Files in this item

FilesDescriptionFormat

application/pdf

application/pdfYOU-DISSERTATION-2016.pdf (2MB)Restricted Access
(no description provided)PDF

Description

Title:Bridging the gender gap: factors enabling female directors to affect the appointment of female CEOs
Author(s):You, Ji Hae
Director of Research:Shin, Taekjin
Doctoral Committee Chair(s):Shin, Taekjin
Doctoral Committee Member(s):Olson, Craig; Aguilera, Ruth; Bednar, Michael
Department / Program:School of Labor & Empl. Rel.
Discipline:Human Res & Industrial Rels
Degree Granting Institution:University of Illinois at Urbana-Champaign
Degree:Ph.D.
Genre:Dissertation
Subject(s):Board gender diversity
CEO succession
Abstract:This dissertation examines the effect of female board representation on the probability that a firm will appoint a woman to the CEO position. To study the relationship, I first draw on social identity theory to explain female directors’ preference for a female CEO candidate. Then, considering that female directors' minority status may constrain their ability to affect group decisions, I supplement social identity theory with critical mass theory to argue that increasing the number of female directors beyond a certain point will empower them to become more influential in CEO appointment decisions, and this empowerment, in turn, will increase the likelihood that firms will appoint a female CEO. Furthermore, I argue that the positive effect of female board representation on the probability of women being appointed to the CEO position is stronger under two organizational conditions: (1) when directors have an opportunity to observe or work with women in the upper echelons of other firms through board interlock ties and (2) when the organization or industry has a higher-level of female-friendliness. I test this argument by analyzing 1,096 CEO succession events in large United States firms from 1998 to 2012. I found that the likelihood of appointing a female CEO significantly rises once the board has three female directors. The results also demonstrate that the relationship between the proportion of female directors and the likelihood of appointing a female CEO is stronger when directors have interlock ties with firms having women in the upper echelons and when the firm and the industry the firm belongs to have a high proportion of female executive managers.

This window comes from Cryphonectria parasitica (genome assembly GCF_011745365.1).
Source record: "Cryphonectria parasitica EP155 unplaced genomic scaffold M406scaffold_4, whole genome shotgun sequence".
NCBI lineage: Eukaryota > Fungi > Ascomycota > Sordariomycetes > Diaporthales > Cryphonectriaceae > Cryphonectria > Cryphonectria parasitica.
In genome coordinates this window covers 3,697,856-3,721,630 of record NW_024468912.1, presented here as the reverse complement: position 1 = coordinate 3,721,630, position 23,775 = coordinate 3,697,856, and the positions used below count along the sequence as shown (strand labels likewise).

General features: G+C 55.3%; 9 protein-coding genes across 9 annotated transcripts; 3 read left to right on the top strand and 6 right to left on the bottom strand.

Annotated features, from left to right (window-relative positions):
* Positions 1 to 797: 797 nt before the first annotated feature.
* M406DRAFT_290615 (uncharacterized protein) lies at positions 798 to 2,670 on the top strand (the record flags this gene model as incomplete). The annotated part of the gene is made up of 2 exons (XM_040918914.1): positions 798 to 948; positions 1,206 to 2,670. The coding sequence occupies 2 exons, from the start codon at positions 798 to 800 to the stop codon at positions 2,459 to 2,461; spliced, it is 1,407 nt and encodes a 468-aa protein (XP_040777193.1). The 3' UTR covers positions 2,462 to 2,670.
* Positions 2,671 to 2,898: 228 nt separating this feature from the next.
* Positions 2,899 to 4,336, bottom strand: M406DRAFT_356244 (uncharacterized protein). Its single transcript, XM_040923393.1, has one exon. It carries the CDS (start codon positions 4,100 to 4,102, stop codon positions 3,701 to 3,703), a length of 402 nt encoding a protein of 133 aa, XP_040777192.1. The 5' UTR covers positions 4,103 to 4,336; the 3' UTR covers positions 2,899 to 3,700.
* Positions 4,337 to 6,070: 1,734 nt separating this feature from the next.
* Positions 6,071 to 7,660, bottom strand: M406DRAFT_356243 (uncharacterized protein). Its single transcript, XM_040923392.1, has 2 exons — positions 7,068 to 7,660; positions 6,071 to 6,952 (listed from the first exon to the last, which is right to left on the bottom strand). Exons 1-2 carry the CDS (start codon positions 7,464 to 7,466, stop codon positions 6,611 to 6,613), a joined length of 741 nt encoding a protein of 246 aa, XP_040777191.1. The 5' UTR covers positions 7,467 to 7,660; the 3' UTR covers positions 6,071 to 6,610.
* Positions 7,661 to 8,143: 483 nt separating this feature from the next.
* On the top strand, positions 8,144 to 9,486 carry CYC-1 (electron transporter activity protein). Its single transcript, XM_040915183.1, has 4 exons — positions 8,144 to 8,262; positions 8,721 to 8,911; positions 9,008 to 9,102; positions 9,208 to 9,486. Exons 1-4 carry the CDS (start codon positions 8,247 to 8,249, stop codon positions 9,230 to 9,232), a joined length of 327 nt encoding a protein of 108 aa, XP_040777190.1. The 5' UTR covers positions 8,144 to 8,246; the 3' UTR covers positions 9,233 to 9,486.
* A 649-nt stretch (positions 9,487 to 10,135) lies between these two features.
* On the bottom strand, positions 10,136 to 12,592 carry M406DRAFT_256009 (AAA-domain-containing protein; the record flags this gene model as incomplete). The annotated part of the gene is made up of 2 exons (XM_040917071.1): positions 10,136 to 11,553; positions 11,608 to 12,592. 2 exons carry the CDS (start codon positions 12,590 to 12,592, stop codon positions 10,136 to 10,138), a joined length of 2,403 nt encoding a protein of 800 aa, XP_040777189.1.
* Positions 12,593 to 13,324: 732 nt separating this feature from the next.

Issue Date:2016-04-21
Type:Thesis
URI:http://hdl.handle.net/2142/90931
Rights Information:Copyright 2016 Ji Hae You
Date Available in IDEALS:2016-07-07
Date Deposited:2016-05


This item appears in the following Collection(s)

Item Statistics